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Damage control

Friday, January 29th, 2010

From Nepali Times issue #487 (29 Jan 2010 – 04 Feb 2010)

hockey1Nepal’s national hockey team will compete in the 11th South Asian Games in Dhaka, Bangladesh, which begins today. While other participants angle for a medal, our hockey players are thinking: damage control.

The reason is the team’s poor performance in the 7th SAAF games in 1995, when it scored one goal and conceded 54 – and here’s the kicker – ┬áin just four games. Nepal lost 1-10 against Bangladesh, 0-18 against hockey2India, 0-22 against Pakistan and 0-4 against Sri Lanka.

Hockey promptly dropped off the radar at the National Sports Council. Since 1995, only the 2009 National Games hosted a hockey tournament. This indifference, however, has only deepened the problems. There isn’t a single hockey pitch in Nepal, and forget about astro-turf. India has three fields in Lucknow alone and there are more than three dozen in Pakistan. Nepal’s hockey team did hockey3not participate in the 10th SAG games in Sri Lanka.

At the 11th SAG, Nepal, Pakistan, Sri Lanka, Bangladesh and India will compete in a round robin competition for berths in the final. India and Pakistan, where hockey is the national sport, have the region’s best teams. India has won the gold eight times in the Olympics and Pakistan three times.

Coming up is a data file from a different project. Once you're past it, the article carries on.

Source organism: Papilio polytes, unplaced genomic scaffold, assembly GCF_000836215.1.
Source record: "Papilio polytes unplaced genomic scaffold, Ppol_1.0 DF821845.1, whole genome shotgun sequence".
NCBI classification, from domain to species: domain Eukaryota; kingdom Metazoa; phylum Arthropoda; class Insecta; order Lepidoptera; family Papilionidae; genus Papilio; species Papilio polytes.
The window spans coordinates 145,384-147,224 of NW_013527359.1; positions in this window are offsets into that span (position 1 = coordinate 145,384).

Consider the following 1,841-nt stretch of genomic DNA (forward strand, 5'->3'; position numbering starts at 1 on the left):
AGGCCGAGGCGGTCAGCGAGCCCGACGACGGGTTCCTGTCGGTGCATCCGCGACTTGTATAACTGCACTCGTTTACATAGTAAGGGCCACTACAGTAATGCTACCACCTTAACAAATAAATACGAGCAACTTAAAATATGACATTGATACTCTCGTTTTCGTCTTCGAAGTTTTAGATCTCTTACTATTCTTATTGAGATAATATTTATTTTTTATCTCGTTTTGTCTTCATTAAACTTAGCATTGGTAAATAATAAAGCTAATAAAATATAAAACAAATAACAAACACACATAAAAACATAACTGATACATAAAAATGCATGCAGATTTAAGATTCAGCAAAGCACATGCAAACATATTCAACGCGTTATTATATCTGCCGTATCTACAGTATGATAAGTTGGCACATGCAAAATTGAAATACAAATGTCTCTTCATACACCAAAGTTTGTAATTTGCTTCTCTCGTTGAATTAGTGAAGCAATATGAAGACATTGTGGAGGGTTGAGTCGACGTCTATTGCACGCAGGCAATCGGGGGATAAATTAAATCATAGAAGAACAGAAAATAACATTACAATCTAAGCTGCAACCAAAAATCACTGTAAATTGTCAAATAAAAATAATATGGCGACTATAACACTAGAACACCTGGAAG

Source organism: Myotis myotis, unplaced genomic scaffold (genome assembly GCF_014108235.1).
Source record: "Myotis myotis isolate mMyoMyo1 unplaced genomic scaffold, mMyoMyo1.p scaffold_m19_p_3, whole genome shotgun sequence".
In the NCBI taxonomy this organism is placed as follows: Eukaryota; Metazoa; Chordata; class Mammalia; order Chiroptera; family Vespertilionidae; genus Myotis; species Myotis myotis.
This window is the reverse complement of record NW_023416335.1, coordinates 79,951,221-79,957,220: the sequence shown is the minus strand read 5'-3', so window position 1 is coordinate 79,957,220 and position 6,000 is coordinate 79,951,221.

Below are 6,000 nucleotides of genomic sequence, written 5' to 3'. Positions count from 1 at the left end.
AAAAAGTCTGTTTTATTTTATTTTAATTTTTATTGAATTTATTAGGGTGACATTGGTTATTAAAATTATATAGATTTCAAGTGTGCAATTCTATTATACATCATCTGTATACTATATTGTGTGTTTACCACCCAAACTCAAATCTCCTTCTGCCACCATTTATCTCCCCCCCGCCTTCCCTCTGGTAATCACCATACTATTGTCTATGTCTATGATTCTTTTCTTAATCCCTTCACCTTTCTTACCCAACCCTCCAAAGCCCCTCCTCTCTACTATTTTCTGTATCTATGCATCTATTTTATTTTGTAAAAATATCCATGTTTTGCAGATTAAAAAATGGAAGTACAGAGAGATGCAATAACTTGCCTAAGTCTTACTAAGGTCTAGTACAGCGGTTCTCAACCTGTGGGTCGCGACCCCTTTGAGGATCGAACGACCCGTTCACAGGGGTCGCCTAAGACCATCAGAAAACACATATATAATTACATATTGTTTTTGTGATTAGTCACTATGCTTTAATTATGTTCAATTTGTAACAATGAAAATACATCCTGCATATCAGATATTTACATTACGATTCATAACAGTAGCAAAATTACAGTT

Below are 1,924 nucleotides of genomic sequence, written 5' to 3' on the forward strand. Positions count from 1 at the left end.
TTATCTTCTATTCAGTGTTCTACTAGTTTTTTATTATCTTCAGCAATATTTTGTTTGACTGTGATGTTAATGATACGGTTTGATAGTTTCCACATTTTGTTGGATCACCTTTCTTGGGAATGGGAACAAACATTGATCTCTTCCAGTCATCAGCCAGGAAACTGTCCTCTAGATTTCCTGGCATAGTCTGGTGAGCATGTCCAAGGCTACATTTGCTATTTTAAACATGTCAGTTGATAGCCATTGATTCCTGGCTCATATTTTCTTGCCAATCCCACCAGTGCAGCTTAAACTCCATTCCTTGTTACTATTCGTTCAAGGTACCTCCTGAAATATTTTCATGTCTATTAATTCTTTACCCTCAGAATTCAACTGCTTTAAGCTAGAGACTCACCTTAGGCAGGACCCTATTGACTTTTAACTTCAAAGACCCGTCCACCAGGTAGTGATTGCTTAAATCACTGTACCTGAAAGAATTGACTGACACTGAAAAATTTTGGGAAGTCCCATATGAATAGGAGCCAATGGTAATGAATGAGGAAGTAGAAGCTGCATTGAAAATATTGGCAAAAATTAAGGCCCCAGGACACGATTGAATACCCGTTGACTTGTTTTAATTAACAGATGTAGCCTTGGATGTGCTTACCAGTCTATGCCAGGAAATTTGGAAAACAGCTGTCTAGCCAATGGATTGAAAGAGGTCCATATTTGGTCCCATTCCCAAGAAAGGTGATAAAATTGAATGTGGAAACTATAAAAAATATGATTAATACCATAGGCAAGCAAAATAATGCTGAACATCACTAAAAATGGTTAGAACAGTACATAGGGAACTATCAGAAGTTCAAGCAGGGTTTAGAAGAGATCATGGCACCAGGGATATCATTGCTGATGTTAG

Predictably, Nepal is underprepared. It first practiced in St. Xavier’s campus and then went to Nepalganj. India generously allowed them to play on astro-turf in Lucknow for 21 days. Coach Baburam Nepal says the practice was useful, even though it was short. “We played with the Indian team, which boosted our confidence.”

Nepali players also got to mingle with Indian players and received good media coverage. “Although India is the leader in hockey, the sport is gradually losing popularity there. But the fact that a country that doesn’t even have a field was competing in SAG amazed everyone,” Nepal says.

Just before they flew to Bangladesh, Nepali hockey players were seen practicing on the running track at the Dasharath stadium to get used to the feel of a synthetic surface. But they had to wait for athletes to finish up before they could take to the track.

With their first match just hours away, their objective is to concede as few goals as possible, and not to repeat the 1995 debacle. They also hope to perform well against Sri Lanka. But their chances look bleak.

The coach isn’t upbeat either: “We got 54 goals when we practised three months, what can we expect from 21 days practice this time?”

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